Facebook said:

“In Groups, people often interact around public content. Local businesses connect with their communities by posting relevant updates and creating events. And news can help start conversations on important issues.”

I’ll be writing more about how to create and use Facebook Groups for nonprofits in the coming weeks.

Email is still the best way to connect with donors and supporters. Do you have an email marketing strategy in place? Join me live for Standing Out In the Inbox: Email Marketing for the Modern Nonprofit

 Focus on engaging content but stop using “engagement bait.”

Facebook said:

“Pages making posts that people generally don’t react to or comment on could see the biggest decreases in distribution.

Pages whose posts prompt conversations between friends will see less of an effect.”

It may seen counter-intuitive, but Pages will have to be engaging without using so-called “engagement bait” on posts.

Examples of engagement bait include:

  • Vote baiting
  • React baiting
  • Share baiting
  • Tag baiting
  • Comment baiting.

However, Facebook did clarify that posts asking “people for help, advice, or recommendations, such as circulating a missing child report, raising money for a cause, or asking for travel tips, will not be adversely impacted by this update.”

Focus on live video. 

We all know by now the popularity and proliferation of live video on all social networks, especially Facebook.

Livestream surveyed customers and discovered that:

  • 80% of respondents said they would rather tune into a live video than read a blog post.
  • 82% of respondents were more interested in watching live video from a brand than reading social media posts.

Facebook said the following:

“Page posts that generate conversation between people will show higher in News Feed. For example, live videos often lead to discussion among viewers on Facebook – in fact, live videos on average get six times as many interactions as regular videos.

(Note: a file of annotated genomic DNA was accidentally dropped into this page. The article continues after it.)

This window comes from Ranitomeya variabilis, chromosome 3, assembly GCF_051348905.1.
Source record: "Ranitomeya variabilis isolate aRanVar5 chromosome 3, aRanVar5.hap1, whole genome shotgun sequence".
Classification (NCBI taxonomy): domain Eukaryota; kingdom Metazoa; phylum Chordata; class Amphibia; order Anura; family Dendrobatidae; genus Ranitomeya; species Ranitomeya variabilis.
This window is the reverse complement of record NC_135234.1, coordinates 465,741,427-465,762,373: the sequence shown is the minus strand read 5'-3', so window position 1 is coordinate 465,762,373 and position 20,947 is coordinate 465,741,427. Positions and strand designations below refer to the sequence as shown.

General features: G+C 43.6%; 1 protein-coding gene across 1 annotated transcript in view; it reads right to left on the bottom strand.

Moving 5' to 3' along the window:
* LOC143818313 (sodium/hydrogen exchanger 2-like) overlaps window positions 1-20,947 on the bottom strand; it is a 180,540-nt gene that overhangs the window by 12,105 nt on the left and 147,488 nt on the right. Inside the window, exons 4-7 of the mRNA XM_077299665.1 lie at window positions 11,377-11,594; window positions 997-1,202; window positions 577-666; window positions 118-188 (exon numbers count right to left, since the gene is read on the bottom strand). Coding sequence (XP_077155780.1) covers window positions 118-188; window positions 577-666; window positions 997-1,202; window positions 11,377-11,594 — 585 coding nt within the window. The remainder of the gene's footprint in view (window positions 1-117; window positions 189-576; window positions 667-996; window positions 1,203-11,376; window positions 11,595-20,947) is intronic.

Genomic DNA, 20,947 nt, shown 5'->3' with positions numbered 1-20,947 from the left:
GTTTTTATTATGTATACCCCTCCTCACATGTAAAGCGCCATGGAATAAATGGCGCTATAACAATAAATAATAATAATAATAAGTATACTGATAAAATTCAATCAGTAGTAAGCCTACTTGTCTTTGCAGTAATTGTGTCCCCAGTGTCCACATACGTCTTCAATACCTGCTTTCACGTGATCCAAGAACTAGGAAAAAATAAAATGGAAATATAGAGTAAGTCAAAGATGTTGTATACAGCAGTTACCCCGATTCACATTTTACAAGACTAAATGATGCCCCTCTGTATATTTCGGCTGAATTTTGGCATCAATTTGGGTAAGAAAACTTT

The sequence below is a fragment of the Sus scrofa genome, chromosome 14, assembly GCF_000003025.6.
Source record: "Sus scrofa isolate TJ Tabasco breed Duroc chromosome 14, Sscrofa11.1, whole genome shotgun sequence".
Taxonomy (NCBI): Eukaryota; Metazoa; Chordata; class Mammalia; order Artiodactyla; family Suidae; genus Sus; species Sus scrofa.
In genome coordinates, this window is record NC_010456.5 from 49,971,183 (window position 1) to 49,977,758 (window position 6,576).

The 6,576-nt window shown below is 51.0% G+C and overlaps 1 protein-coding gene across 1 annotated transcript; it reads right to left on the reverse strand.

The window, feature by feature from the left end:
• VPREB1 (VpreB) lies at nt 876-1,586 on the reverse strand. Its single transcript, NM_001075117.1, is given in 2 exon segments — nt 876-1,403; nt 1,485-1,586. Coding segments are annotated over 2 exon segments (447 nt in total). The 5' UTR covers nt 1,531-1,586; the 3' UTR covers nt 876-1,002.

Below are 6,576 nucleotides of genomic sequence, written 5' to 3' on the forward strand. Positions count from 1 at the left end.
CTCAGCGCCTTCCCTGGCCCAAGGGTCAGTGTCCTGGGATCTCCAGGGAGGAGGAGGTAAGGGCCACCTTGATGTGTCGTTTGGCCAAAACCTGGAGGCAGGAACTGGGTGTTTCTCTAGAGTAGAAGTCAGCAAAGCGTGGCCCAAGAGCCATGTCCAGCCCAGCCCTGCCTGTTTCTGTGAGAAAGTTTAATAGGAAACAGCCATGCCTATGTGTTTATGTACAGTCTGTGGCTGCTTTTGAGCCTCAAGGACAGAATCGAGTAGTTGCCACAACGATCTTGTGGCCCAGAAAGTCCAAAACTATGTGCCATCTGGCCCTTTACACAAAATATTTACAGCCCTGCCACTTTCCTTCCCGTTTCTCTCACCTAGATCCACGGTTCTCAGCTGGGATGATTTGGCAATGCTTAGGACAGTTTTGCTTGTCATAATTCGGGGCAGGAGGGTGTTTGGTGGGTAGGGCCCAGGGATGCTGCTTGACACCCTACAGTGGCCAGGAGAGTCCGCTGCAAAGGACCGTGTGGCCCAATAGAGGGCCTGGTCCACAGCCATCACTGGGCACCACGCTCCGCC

Many creators who post videos on Facebook prompt discussion among their followers, as do posts from celebrities.”

And as we now know, it’s all about promoting discussion!

Email is still the best way to connect with donors and supporters. Do you have an email marketing strategy in place? Join me live for Standing Out In the Inbox: Email Marketing for the Modern Nonprofit

What are your reactions to these Facebook News Feed changes? Leave your thoughts in the comments. 

 

 

Free e-book for nonprofits: The Essential Guide to Nonprofit Facebook Groups!

Shutterstock using phones

Everything you need to get set-up and get started with Groups!

Facebook recently announced that they are going to put more an emphasis on building community and encouraging “meaningful interactions” on the site. This means less reach for public posts by brands and organizations.

So what's a nonprofit to do? Get in the community engagement game! One way to build a dynamic, passionate community is to create a Facebook Group.

In this step-by-step guide:

  • The difference between Facebook Groups and Facebook Pages
  • How to create a Facebook Group for your nonprofit
  • The pros and cons to starting and managing a Facebook Group
  • Key considerations when deciding to start a Group for your specific organization
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Comments 4